I missed feeling the seasons change when I lived in Arizona.The temperature changed, but the seasons didn’t. Well – I take that back. It sort of felt like a season change in the spring when the Palo Verde tree blooms and sent my allergies into a tailspin. But at least a color changed…. the only time of year that really happened.

Looking back on that I’m realizing what I missed more was a shift in mood (though the beautiful scenery changes of the Midwest were certainly part of it). I missed the contemplation that settled into my heart during the Fall, the slowing down the snow fall would bring. And then the rejuvenation that happened in my body when I watched the brown earth turn into a thousand colors in the Spring, and the energy of Summer as flip flops and t-shirts became my uniform.


So as I sit in this contemplation today, feeling the chilly Fall weather from my head to my toes, I feel my heart beat just a little bit differently. I remember. I’m… wistful. Fall feels like the Sabbath we forget to take during the week. Perhaps God built the seasons for us so our bodies would send us the signals we need: to slow, to rest, to remember, to long.


kingdom come


Pray then like this:

“Our Father in heaven,

hallowed be your name.

Your kingdom come,

your will be done,

on earth as it is in heaven.

Give us this day our daily bread,

and forgive us our debts,

as we also have forgiven our debtors.

 And lead us not into temptation,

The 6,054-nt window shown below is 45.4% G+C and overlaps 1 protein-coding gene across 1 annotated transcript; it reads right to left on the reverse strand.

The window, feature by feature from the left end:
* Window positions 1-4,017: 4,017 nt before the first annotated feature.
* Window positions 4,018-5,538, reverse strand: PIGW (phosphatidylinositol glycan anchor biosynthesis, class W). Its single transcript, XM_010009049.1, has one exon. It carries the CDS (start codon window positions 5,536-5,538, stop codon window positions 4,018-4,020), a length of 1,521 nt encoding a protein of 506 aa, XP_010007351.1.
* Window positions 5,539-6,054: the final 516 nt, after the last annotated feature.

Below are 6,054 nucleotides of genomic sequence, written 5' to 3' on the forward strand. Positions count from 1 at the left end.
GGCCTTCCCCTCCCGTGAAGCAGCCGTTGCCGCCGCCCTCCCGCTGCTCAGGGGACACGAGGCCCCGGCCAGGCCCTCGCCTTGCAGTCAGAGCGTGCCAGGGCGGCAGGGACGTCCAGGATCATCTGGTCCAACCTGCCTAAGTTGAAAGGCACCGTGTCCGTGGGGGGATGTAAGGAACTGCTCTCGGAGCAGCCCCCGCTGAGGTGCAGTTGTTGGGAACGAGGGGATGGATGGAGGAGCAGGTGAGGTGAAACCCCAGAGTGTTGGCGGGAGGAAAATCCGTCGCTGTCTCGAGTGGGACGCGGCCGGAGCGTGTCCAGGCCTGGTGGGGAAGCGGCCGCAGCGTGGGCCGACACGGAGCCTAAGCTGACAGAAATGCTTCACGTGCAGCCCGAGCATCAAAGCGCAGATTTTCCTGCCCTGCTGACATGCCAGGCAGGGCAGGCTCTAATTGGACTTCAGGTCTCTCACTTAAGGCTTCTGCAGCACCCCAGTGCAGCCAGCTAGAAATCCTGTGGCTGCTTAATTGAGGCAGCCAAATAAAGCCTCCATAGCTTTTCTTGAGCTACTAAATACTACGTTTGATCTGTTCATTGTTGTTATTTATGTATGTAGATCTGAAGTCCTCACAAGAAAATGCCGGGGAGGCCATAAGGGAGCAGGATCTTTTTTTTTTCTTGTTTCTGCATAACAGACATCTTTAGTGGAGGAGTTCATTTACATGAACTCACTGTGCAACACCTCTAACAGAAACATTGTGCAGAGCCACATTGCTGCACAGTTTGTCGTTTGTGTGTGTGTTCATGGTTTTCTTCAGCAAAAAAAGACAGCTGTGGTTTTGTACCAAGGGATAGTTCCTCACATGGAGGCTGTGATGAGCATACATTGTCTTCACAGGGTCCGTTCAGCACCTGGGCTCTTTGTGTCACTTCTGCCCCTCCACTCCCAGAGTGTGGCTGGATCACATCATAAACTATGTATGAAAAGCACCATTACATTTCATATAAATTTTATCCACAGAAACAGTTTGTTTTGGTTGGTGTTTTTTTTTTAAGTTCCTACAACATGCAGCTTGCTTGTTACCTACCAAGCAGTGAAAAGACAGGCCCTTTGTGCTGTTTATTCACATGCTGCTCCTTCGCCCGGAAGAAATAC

but deliver us from evil.

(Matthew 6:9-13)

It’s pretty common for me to use the phrase, “pushing back the Fall” when I’m speaking or teaching. This is part of the privilege of being God’s hands and feet on this earth. He uses us to bring healing, to bring light. In God’s providence, we are daily given opportunities to make the earth more like how God intended it to be when he first created it.

This weekend I’ve been struck by the line in The Lord’s Prayer, “as it is in heaven”. In the context of the prayer, Jesus is speaking on how God is sovereign – that his will is done on earth and in heaven. But it got me thinking about how this phrase reminds us of the great ache we all have: the ache of longing for a home we aren’t yet in, but standing in this place, forgiven, called to advance his kingdom on earth. Already given grace… not yet fully restored to glory.

As it is in heaven

Longing for things to be as God intended is part of the human experience, even for those who can’t name that. We all inherently understand this world is just so broken. And it’s so much easier to look at the world as broken, forgetting that we are, too. It starts with us. This is how revival begins, in the heart of one who recognizes that they are forgiven and are meant for more… yet before the “more” we must stand here on earth and call God’s kingdom down to be part of Jesus’ redemption story.